Truman Capote, écrivain, New York, 10 octobre 1955. Richard Avedon © The Richard Avedon Fondation
This past May 4th, La Lettre de la Photographie announced in an avant-première the international exclusive representation of Richard Avedon by the Gagosian Gallery. During his lifetime, Richard Avedon (1923-2004) had created the Avedon Foundation and appointed as trustee of his prints, negatives and other documents as well as dealer of his work. Today it is the Gagosian Gallery who carries out the diffusion. One of the first activities of this agreement will take place with the presentation of the Paris’ “Project Space”, featuring portraits of writers shot by the photographer between 1950 and 1970. Avedon: Writers is part of a continuity of the recent exhibition of his portraits of artists in New York.
All throughout his 60 year career, Richard Avedon worked mostly on commissions for portraits of celebrities and as well as writers. Among them Truman Capote, whom he photographed many times, Jorge Luis Borges, Henry Miller, Jean Genet, Ezra Pound and the poet Marianne Moore… all whom have become models of a genre themselves.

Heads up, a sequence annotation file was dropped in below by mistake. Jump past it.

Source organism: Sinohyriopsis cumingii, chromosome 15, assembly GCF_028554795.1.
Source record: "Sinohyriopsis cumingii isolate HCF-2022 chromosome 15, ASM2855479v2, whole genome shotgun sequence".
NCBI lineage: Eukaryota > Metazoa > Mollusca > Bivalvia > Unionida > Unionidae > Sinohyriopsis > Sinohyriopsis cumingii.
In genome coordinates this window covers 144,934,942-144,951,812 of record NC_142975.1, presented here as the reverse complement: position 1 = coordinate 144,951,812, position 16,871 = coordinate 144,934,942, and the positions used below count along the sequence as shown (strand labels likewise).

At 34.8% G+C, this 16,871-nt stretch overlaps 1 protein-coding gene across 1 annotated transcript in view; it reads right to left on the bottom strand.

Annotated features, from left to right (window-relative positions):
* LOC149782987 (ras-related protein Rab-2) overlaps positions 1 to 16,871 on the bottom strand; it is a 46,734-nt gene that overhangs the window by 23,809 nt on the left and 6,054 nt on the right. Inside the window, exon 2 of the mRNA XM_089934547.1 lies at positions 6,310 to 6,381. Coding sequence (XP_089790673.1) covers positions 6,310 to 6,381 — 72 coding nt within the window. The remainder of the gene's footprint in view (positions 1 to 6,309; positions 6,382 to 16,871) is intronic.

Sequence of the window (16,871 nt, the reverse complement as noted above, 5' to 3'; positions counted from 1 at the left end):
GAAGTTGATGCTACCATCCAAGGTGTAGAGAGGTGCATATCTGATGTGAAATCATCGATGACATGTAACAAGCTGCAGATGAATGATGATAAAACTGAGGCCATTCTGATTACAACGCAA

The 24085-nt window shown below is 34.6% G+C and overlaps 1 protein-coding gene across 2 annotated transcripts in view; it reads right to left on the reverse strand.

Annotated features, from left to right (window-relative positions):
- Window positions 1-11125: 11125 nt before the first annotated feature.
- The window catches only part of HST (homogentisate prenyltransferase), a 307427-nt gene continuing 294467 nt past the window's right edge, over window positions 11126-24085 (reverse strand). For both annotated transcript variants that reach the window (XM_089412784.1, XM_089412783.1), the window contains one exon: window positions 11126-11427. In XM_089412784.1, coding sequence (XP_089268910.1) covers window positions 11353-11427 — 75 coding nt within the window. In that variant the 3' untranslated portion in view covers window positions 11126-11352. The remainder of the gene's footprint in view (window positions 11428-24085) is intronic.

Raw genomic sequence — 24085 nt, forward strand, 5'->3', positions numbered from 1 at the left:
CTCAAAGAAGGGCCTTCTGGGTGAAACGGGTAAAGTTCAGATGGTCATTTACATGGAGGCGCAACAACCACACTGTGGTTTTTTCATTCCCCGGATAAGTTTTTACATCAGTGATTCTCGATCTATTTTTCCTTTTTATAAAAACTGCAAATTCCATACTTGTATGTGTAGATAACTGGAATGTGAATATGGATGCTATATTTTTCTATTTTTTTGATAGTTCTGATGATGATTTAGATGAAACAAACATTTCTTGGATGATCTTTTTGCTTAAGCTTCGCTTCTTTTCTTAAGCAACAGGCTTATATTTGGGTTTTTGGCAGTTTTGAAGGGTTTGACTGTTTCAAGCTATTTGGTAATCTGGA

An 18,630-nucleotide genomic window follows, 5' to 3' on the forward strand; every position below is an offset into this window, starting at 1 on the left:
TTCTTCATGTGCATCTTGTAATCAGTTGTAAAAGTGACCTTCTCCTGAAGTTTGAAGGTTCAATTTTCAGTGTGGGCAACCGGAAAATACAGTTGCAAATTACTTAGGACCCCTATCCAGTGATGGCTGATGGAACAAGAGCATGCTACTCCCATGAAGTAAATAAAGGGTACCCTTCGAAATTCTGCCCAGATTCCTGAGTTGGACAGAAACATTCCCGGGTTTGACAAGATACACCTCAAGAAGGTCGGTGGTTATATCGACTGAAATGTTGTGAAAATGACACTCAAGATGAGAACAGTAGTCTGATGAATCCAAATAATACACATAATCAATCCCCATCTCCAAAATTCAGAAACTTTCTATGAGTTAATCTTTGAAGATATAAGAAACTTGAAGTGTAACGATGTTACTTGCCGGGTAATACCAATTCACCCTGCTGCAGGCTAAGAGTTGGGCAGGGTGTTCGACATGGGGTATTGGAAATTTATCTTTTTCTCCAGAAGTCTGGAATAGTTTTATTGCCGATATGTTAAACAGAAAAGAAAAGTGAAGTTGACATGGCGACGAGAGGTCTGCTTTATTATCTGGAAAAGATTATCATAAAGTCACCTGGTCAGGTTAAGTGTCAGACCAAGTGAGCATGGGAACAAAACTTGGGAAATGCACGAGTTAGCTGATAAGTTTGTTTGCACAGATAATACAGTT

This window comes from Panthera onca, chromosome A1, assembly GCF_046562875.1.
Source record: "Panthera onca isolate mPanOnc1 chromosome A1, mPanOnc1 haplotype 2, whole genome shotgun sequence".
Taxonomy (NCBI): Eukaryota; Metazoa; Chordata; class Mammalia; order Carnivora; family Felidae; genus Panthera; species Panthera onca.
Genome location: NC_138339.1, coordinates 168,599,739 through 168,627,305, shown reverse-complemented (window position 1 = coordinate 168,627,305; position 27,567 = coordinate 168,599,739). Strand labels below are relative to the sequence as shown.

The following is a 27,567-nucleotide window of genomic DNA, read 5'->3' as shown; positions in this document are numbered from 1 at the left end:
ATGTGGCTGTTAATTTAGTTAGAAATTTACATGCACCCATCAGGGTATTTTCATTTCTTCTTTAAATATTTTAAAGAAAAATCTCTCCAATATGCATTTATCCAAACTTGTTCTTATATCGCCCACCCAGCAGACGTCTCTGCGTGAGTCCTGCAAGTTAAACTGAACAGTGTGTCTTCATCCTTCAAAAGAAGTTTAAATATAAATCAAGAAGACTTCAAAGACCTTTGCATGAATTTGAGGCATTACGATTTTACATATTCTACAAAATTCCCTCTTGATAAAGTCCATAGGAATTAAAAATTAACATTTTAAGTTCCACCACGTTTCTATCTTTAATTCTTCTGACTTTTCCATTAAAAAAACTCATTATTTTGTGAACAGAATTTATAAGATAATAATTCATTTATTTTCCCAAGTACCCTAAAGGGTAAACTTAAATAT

In the preface of the book Portraits by Richard Avedon published in 1976 by “Chêne” Editions, Harold Rosenberg emphasizes the struggle between the model and the photographer that can sometimes reach a photographic “harassment” in order to unsettle the model in order to find a moment of truth. According to Michel Cournot, Avedon would create a negation of the subject. He would place them in front of a white background, with no objects, no reflection “which is not at all a neutral background, as it is a refusal of the universe. The background is a void, the subject is there alone, there is not even a link with weather, time… Cruelty or stylization.”
Avedon also contributed to “enlarging the concepts of art and culture in 20th century photography creating deep reflections on life, death, beauty, social classes, race and identity.”
With works most of the time considered commercial, his portraits have modified the boundaries of the established genres of photography. They have also shown, as revealed in the exhibition featured at the Corcoran Gallery of Art “Richard Avedon Portraits of Power (2008-2009), that more than a fashion photographer, he was a committed photographer, whether in the American civil rights movement, the anti war demonstrations, or anonymous faces. As stated by Michel Guerrin (Le Monde, Friday December 12, 2008) “Avedon has accomplished a strange thing: creating political photography on a portrait level”.
Avedon : Writer
June 8– July 28, 2011
4, rue de Ponthieu
75008 Paris France